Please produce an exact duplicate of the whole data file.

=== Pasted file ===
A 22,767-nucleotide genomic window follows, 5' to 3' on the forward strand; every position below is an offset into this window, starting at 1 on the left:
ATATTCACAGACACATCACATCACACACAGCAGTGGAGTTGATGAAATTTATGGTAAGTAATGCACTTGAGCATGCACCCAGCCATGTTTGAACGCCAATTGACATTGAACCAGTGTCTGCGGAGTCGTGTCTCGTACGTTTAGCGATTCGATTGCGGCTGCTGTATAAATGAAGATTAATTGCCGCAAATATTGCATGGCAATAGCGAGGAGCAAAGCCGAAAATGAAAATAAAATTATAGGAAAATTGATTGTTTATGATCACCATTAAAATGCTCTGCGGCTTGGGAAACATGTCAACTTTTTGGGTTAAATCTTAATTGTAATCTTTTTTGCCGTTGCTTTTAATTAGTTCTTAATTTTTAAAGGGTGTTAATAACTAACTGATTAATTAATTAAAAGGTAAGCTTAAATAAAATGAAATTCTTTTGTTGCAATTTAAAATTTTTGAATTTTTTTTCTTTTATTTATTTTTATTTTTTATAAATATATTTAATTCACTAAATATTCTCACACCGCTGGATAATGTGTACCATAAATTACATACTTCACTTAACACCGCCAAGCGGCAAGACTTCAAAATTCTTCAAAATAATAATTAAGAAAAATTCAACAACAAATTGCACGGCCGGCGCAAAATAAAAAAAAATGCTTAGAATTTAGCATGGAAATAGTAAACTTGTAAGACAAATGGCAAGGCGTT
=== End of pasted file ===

A 22,767-nucleotide genomic window follows, 5' to 3' on the forward strand; every position below is an offset into this window, starting at 1 on the left:
ATATTCACAGACACATCACATCACACACAGCAGTGGAGTTGATGAAATTTATGGTAAGTAATGCACTTGAGCATGCACCCAGCCATGTTTGAACGCCAATTGACATTGAACCAGTGTCTGCGGAGTCGTGTCTCGTACGTTTAGCGATTCGATTGCGGCTGCTGTATAAATGAAGATTAATTGCCGCAAATATTGCATGGCAATAGCGAGGAGCAAAGCCGAAAATGAAAATAAAATTATAGGAAAATTGATTGTTTATGATCACCATTAAAATGCTCTGCGGCTTGGGAAACATGTCAACTTTTTGGGTTAAATCTTAATTGTAATCTTTTTTGCCGTTGCTTTTAATTAGTTCTTAATTTTTAAAGGGTGTTAATAACTAACTGATTAATTAATTAAAAGGTAAGCTTAAATAAAATGAAATTCTTTTGTTGCAATTTAAAATTTTTGAATTTTTTTTCTTTTATTTATTTTTATTTTTTATAAATATATTTAATTCACTAAATATTCTCACACCGCTGGATAATGTGTACCATAAATTACATACTTCACTTAACACCGCCAAGCGGCAAGACTTCAAAATTCTTCAAAATAATAATTAAGAAAAATTCAACAACAAATTGCACGGCCGGCGCAAAATAAAAAAAAATGCTTAGAATTTAGCATGGAAATAGTAAACTTGTAAGACAAATGGCAAGGCGTT